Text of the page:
Different generations have radically different experiences and context for their lives. And, these experiences can have significant implications for marketing professionals. Example: do today’s college students know what ‘card punch’ equipment was? How about listening to music using vinyl ‘albums’ instead of digital files?
To help highlight and understand the differences between generations, every year since 1998, Beloit College (Wisconsin) has assembled a list of cultural items and topics that have shaped the lives of new college freshmen. Beloit’s Mindset List was originally created to help its faculty become aware of dated references that might confuse students (or make faculty seem like they are totally out of date).
For example, the class of 2017, born in 1995, is considered digital-natives who already know how to connect to each other. These students are enrolling in academic majors that lead to good-paying jobs and many of them will take a few courses taught at a remote university, by professors they will never meet. They use smart phones in class – sometimes to work on actual assignments and sometimes just to connect with each other socially! A few of their mindset list highlights include:
- GM doesn’t mean the car company – it’s “Genetically Modified.”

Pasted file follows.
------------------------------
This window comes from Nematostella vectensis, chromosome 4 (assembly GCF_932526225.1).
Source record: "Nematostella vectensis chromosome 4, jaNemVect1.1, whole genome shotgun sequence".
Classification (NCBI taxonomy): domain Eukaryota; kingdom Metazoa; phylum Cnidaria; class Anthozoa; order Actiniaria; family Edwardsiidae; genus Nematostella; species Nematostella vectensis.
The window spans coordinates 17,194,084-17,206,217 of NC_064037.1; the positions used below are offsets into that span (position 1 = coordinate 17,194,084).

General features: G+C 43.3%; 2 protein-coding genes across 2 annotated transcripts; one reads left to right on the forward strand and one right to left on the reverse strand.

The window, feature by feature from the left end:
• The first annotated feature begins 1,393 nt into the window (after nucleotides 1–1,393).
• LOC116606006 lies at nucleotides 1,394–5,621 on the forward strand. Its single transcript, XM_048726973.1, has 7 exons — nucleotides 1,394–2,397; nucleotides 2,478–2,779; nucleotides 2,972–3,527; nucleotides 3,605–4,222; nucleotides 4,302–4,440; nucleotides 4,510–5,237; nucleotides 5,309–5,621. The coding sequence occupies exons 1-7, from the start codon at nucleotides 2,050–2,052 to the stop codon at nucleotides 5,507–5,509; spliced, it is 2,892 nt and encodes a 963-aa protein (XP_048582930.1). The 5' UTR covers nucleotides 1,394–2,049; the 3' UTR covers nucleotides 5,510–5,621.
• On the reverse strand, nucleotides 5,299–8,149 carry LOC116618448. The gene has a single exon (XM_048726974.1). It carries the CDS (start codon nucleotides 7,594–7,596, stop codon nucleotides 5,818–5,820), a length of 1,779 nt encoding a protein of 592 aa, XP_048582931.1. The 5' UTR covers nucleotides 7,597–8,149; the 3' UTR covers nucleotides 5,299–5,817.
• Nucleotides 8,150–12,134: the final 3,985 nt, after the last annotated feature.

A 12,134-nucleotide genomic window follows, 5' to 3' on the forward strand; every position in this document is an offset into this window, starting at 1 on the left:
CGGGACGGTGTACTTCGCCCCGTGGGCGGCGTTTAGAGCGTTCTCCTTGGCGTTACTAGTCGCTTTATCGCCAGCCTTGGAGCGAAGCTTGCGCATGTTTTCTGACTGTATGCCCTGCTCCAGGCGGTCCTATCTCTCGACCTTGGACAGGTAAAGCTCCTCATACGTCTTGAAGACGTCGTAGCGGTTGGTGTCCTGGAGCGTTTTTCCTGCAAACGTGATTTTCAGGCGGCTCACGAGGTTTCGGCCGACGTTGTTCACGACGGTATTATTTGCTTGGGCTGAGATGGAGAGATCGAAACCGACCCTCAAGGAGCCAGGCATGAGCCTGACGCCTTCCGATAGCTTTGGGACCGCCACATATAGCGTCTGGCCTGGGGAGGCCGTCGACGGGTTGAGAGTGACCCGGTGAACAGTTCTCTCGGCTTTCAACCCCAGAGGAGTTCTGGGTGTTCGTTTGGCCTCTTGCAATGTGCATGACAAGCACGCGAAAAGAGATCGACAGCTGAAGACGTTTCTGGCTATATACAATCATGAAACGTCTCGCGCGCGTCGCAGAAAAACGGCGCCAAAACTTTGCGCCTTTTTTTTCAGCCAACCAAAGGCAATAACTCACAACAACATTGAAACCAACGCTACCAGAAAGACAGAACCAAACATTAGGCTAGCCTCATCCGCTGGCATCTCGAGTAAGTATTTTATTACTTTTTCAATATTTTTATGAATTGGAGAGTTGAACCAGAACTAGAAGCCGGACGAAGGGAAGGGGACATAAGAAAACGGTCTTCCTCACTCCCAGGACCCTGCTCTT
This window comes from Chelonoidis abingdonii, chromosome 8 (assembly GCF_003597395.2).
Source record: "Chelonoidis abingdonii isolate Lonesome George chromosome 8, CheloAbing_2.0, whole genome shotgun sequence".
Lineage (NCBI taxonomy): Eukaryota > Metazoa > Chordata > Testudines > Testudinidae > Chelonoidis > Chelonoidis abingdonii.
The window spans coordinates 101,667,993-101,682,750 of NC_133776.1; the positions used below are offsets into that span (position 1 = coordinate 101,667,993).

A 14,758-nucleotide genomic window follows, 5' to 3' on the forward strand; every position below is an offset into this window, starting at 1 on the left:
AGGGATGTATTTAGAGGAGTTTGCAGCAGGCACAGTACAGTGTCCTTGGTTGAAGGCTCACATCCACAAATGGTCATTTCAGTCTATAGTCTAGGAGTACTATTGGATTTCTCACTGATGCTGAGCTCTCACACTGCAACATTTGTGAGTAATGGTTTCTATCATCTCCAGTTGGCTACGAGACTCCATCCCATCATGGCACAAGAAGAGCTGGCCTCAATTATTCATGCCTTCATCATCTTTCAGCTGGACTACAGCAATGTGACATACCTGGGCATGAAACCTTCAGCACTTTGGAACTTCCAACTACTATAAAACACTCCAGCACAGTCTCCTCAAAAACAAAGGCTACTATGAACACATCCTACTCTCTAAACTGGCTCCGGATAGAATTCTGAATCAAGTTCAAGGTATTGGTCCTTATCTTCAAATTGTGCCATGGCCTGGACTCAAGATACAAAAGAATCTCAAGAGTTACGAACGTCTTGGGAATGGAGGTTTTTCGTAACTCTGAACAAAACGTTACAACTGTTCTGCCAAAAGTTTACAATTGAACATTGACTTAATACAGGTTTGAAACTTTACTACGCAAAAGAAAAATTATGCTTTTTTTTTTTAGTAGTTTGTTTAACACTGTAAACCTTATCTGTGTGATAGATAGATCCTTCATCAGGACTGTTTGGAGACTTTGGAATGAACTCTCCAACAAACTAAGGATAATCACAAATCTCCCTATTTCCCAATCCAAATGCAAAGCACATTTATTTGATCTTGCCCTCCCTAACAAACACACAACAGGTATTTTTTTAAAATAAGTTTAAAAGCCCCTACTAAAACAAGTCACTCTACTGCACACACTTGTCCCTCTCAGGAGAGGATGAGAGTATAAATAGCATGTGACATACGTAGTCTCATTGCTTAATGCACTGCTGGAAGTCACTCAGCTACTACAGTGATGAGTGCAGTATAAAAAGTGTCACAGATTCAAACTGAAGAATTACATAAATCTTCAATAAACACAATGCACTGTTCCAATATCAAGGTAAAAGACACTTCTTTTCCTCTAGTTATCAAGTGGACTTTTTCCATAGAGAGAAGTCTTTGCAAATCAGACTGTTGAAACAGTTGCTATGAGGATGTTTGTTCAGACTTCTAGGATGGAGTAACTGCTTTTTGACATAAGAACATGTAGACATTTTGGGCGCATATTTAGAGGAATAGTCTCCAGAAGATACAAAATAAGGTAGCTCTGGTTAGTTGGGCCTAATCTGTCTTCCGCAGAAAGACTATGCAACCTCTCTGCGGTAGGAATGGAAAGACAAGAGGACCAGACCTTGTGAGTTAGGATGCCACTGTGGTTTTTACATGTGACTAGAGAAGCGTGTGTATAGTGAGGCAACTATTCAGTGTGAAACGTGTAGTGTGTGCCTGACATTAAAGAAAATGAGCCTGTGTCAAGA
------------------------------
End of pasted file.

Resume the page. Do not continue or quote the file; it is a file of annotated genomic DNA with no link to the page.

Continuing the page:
- Having a chat has seldom involved talking.
- Gaga has never been baby talk.
- They could always get rid of outdated toys on eBay.
- They have only known two Presidents of the United States.
- Spray paint has never legally been sold in Chicago.
- With GPS, they never need directions to get someplace, just an address
- Courts have always been ordering computer network wiretaps.
Check out Beloit’s list and see which of the list’s items might hold implications for companies in product innovation and marketing.
Group Activities and Discussion Questions:
1. Review the Beloit Mindset list: http://www.beloit.edu/mindset/2017/2. Divide students into groups. Have them list the most popular items in areas such as: movies, music, art, television, sports, etc.
3. Then have the teams research what the leading products in these areas were 20 and 30 years ago.
4. What are the implications for marketing products to the different generations? How do companies adapt products and marketing to reach across generations?
5. How might a company take an older product (such as vinyl albums) and update it for relevance to today’s college student market?
Source: Beloit College, various news sources, 9/2013